My second week participating in MEC’s Happiness Program started off great, or so I thought. I arrived on Monday morning with a smile on my face, excited to hear what Helen would be teaching us this week. I was completely engaged, rarely checking my Blackberry during the two-hour session. After class, I found myself settling in at my desk, ready for the positive week ahead. Only 30 minutes passed before I received upsetting news that threatened to turn my positivity upside down. A key member on my team came to inform me that he would be resigning from his position. Although I had obtained new-found tools to manage stress, it wasn’t long until I found myself reverting back to my old ways.
The second class still fresh in my mind, I reminded myself what we had learned about Harvard professor Tal Ben-Shahar and his major contribution to the study of Happiness: the Hamburger Model. This simplicity of this model makes it quite easy to apply to your everyday experiences — visualize a 2x2 chart where each of the four quadrants represents the stages of how we feel (good or bad) both now and in the future.
Starting with the bottom right box you will find Hedonism, which describes activities that feel good now, but don’t feel good later. If you move to the left, there is Nihilism, which represents the things you do that feel bad both now and later. Moving up to the third box, there’s Rat Racing, where you feel bad now, but think what you’re doing will make you feel good in the future. Finally, the top right box is where Happiness lives and this is where the activities that make you feel good now and also in the future belong. When you think about it, everything we do can be boiled down to fit on the square.
So why is it called the Hamburger model? Simply put, various types of hamburgers fall into each of the boxes. Veggie burgers for example are representative of Rat Racing, where you don’t actually enjoy the taste, but you know you should eat them for health benefits down the road. Meanwhile a greasy, cheesy, bacon cheeseburger would represent Hedonism. It tastes great when you’re eating it, but you know you’ll be sorry later.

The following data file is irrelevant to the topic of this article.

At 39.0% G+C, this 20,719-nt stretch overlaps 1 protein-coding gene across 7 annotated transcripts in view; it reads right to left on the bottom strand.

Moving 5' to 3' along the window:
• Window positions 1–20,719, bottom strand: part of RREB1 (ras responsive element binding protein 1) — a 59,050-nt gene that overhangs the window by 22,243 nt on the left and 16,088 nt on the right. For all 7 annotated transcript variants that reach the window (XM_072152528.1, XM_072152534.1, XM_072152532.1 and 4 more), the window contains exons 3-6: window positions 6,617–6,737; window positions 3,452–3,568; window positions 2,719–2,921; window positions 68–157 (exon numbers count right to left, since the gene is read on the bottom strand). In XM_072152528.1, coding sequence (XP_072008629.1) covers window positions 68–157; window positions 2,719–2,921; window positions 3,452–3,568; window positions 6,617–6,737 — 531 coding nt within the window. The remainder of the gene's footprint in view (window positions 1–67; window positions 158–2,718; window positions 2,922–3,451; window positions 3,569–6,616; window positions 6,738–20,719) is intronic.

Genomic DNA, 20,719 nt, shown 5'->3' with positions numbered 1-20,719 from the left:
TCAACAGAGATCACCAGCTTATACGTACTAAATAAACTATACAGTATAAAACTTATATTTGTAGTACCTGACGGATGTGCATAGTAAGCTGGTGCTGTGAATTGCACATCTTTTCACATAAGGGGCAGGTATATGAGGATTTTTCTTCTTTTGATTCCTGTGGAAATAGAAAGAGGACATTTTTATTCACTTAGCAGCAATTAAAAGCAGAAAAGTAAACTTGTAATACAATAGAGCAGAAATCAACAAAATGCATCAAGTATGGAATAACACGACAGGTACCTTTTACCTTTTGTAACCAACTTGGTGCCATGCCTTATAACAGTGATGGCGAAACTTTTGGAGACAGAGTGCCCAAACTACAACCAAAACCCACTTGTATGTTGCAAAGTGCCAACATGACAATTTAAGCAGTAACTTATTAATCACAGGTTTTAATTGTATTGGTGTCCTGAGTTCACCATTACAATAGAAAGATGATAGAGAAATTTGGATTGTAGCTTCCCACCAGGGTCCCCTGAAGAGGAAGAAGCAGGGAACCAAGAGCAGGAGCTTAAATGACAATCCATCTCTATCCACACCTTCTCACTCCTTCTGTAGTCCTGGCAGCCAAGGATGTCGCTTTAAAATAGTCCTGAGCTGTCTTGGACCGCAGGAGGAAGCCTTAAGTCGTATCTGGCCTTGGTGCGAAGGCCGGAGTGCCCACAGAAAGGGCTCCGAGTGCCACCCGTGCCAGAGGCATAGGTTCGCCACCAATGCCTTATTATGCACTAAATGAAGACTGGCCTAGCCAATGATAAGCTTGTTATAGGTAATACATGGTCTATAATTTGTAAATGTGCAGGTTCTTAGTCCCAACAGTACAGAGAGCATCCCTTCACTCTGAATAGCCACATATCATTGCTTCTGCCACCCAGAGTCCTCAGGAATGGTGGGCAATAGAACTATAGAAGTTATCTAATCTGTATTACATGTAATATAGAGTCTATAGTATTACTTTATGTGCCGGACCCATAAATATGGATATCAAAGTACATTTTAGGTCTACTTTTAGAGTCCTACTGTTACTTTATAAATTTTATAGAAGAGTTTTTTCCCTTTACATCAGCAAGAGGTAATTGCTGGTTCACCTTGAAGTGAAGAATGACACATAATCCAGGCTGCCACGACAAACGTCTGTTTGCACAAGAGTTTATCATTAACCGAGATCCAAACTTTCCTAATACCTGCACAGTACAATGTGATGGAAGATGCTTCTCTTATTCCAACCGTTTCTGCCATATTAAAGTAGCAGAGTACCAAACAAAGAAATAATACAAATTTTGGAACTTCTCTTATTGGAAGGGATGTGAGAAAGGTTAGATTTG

Each one of us has experiences that fall into each of the quadrants, which leads us to determine where we are spending the majority of our time. I challenged myself to look at my own individual activities to help me understand how to move myself into the happy square, thus minimizing my time spent in the other three boxes.
I found this exercise quite transformational. At first I believed that much of my time would be spent in the Rat Racing quadrant. I’ve always been a Type A overachiever. Thinking back to the first few years of my career, I was constantly looking to get as much done as I could so I’d be first in line for that next promotion. However, when I focused on my present situation, I actually found that my typical workday is a mix of Rat Racing and Hedonism. And when my stress elevates, I quickly revert into the Nihilism box on the bottom left. For example, when I got the news of the resignation of a key player on my team, I immediately reacted poorly. I focused on the negatives — how much work needed to be done, how over-burdened the team would feel in the coming days, how the clients would react to the news.